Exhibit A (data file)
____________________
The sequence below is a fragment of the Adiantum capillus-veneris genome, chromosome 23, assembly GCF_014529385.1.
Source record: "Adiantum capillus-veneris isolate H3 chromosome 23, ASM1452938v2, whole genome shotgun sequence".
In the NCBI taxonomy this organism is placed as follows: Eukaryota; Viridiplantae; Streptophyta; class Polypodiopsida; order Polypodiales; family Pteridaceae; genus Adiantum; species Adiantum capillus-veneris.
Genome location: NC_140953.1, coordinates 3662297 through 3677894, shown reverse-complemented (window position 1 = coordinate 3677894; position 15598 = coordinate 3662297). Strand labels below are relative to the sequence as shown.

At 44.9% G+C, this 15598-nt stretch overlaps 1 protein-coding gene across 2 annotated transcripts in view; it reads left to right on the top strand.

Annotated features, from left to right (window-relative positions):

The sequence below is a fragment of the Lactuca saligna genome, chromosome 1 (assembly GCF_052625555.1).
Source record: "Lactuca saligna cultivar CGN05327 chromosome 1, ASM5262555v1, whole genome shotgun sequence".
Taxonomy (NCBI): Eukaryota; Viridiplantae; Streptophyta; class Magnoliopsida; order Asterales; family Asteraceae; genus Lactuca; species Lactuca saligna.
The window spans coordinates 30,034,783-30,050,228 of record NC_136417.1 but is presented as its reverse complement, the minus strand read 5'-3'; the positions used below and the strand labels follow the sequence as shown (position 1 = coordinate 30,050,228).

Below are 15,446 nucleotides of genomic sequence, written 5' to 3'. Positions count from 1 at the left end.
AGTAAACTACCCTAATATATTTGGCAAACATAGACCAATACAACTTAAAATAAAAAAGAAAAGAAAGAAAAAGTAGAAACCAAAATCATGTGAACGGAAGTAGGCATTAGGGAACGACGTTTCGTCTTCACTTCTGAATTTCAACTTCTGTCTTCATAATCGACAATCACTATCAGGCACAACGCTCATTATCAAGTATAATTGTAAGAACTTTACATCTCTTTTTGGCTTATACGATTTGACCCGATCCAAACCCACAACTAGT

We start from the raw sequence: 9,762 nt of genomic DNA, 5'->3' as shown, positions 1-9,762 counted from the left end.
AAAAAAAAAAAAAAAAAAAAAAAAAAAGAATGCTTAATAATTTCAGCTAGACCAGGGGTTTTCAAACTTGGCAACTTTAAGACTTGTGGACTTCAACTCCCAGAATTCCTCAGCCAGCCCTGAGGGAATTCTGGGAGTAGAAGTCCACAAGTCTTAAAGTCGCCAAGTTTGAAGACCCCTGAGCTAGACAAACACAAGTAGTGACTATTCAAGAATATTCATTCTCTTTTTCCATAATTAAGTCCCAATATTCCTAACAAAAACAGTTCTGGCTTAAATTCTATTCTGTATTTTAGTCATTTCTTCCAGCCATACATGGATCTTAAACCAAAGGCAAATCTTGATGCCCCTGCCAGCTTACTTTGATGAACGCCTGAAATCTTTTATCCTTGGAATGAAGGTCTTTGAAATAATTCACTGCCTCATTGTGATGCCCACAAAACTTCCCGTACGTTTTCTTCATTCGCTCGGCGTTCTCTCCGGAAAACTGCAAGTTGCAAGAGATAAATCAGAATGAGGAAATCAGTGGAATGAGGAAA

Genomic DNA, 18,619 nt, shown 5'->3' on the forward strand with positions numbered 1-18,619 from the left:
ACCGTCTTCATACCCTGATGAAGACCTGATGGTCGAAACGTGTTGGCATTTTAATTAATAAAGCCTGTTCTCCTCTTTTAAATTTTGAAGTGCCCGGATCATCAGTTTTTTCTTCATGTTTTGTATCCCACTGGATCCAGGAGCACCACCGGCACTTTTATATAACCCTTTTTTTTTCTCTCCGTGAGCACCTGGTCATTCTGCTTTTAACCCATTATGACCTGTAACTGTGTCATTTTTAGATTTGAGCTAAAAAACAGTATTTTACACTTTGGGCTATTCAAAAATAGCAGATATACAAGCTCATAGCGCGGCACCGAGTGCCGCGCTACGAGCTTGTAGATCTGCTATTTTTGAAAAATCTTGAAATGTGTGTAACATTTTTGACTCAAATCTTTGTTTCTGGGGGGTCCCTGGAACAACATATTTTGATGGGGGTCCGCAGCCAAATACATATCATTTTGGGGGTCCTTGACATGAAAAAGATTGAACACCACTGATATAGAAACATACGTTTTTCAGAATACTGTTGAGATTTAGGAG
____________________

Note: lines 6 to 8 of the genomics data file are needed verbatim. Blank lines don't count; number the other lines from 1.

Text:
Annotated features, from left to right (window-relative positions):

The sequence below is a fragment of the Lactuca saligna genome, chromosome 1 (assembly GCF_052625555.1).
Source record: "Lactuca saligna cultivar CGN05327 chromosome 1, ASM5262555v1, whole genome shotgun sequence".